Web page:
Minnesota Bicycle Accident Law: Minn. Stat. §169.222
Minn. Stat. §169.222 is the primary statute governing bicycle law in the state of Minnesota. Minn. Stat. §169.222 enumerates and explains the primary rules that govern bicycle operation and lays forth the principles to be upheld in a court of law. For more information on Minnesota bicycle accident law or help understanding how these laws apply to your case contact our law firm.
Below are some provisions of Minnesota Statute §169.222 that might be a factor in a Minnesota bicycle accident. If a bicyclist is breaking Minnesota law when he or she is hit, it will probably affect the amount of compensation the bicyclist can recover, but it will probably not preclude recover.
Minnesota Traffic laws apply bicyclists. With a few exceptions, bicyclists have all of the rights and duties of the driver of any other vehicle on Minnesota roads.
Manner and number riding. No bicycle shall be used to carry more persons at one time than the number for which it is designed and equipped, except (1) on a baby seat attached to the bicycle, provided that the baby seat is equipped with a harness to hold the child securely in the seat and that protection is provided against the child’s feet hitting the spokes of the wheel or (2) in a seat attached to the bicycle operator.
Clinging to vehicle. People riding on bikes can’t attach the bike or themselves to a car or other vehicle while on a roadway.
Riding on roadway or shoulder. (a) Every person operating a bicycle upon a roadway shall ride as close as practicable to the right-hand curb or edge of the roadway except under any of the following situations:
(1) when overtaking and passing another vehicle proceeding in the same direction;
(2) when preparing for a left turn at an intersection or into a private road or driveway;
(3) when reasonably necessary to avoid conditions, including fixed or moving objects, vehicles, pedestrians, animals, surface hazards, or narrow width lanes, that make it unsafe to continue along the right-hand curb or edge.
(b) If a bicycle is traveling on a shoulder of a roadway, the bicycle shall travel in the same direction as adjacent vehicular traffic.
(c) Persons riding bicycles upon a roadway or shoulder shall not ride more than two abreast and shall not impede the normal and reasonable movement of traffic and, on a laned roadway, shall ride within a single lane.
(d) A person operating a bicycle upon a sidewalk, or across a roadway or shoulder on a crosswalk, shall yield the right-of-way to any pedestrian and shall give an audible signal when necessary before overtaking and passing any pedestrian. No person shall ride a bicycle upon a sidewalk within a business district unless permitted by local authorities. Local authorities may prohibit the operation of bicycles on any sidewalk or crosswalk under their jurisdiction.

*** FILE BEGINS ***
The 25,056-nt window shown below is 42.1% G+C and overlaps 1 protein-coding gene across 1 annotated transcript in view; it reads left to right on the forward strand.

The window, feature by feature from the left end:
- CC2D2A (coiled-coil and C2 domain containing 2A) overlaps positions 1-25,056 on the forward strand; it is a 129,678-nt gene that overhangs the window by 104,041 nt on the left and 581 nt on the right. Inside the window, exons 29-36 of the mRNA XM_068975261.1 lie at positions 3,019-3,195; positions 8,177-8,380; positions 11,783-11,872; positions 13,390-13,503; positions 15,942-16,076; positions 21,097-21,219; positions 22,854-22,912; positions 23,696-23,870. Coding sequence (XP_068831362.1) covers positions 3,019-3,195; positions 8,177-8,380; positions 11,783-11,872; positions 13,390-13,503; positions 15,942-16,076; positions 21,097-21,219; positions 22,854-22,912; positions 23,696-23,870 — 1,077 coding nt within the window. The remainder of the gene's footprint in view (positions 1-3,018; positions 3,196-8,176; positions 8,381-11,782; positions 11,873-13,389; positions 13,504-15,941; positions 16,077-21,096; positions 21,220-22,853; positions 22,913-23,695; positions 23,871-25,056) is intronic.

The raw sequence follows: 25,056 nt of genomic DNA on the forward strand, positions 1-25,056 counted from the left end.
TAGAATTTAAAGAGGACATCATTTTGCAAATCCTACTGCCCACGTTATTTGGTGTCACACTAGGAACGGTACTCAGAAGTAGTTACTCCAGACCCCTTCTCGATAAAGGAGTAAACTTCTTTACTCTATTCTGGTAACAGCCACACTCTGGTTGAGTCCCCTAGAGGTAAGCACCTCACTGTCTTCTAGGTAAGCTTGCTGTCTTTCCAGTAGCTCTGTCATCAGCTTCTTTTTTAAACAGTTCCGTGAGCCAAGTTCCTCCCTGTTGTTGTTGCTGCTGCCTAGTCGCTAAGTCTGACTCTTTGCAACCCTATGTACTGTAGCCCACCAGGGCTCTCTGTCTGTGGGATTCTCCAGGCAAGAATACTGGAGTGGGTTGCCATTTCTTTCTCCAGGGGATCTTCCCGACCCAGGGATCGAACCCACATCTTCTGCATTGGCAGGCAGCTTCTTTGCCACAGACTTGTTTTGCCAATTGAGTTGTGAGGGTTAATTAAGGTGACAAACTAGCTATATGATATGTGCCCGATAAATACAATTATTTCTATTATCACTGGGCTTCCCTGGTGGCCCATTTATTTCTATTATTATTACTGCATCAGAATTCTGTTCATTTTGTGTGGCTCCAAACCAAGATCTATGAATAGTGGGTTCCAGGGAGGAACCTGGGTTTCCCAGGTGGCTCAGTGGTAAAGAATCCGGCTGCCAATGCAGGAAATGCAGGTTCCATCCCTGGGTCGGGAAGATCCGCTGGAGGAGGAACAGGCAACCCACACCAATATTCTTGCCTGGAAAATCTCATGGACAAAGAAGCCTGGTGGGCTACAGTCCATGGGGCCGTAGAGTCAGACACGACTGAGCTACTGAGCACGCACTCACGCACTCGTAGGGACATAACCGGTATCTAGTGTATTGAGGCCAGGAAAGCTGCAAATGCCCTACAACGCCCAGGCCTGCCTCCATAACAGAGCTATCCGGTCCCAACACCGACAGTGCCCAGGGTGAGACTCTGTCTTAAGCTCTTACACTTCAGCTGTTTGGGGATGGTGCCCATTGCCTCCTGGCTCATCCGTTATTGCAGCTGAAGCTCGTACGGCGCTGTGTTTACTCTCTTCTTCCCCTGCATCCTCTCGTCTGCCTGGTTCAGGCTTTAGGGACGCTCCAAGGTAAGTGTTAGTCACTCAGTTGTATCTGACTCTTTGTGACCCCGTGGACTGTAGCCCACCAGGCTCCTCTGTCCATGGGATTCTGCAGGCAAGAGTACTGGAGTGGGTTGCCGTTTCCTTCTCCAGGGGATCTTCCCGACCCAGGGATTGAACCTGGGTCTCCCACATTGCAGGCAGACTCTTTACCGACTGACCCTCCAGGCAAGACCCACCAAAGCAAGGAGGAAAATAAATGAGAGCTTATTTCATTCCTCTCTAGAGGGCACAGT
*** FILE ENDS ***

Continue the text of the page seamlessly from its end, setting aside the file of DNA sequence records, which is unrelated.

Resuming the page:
(e) An individual operating a bicycle or other vehicle on a bikeway shall leave a safe distance when overtaking a bicycle or individual proceeding in the same direction on the bikeway, and shall maintain clearance until safely past the overtaken bicycle or individual.
(f) A person lawfully operating a bicycle on a sidewalk, or across a roadway or shoulder on a crosswalk, shall have all the rights and duties applicable to a pedestrian under the same circumstances.
Carrying articles. No person operating a bicycle shall carry any package, bundle, or article which prevents the driver from keeping at least one hand upon the handle bars or from properly operating the brakes of the bicycle.
Bicycle equipment. (a) Bicyclists must use a lamp at night that emits a white light visible from a distance of at least 500 feet to the front. A bicycle driven at night must also have a red reflector in the back.
(b) Bicycles must have brakes that “will enable the operator to make the braked wheels skid on dry, level, clean pavement.”
(c) Handlebars can’t be raised so high that the driver’s hands have to be above the level of the shoulders in order to grasp the normal steering grip area.
(d) Bicycles driven on a highway can’t be of such a size as to prevent the operator from stopping the bicycle, supporting it with at least one foot on the highway surface and restarting in a safe manner.
Turning, lane change. Bicyclists must give an arm signal to turn right or left. The signal must be given continuously during the last 100 feet traveled by the bicycle before turning, unless the arm is needed to control the bicycle, and must be given while the bicycle is stopped waiting to turn.
Contact a Minnesota bicycle accident lawyer: 612-338-0202 or 1-888-377-8900 (toll free).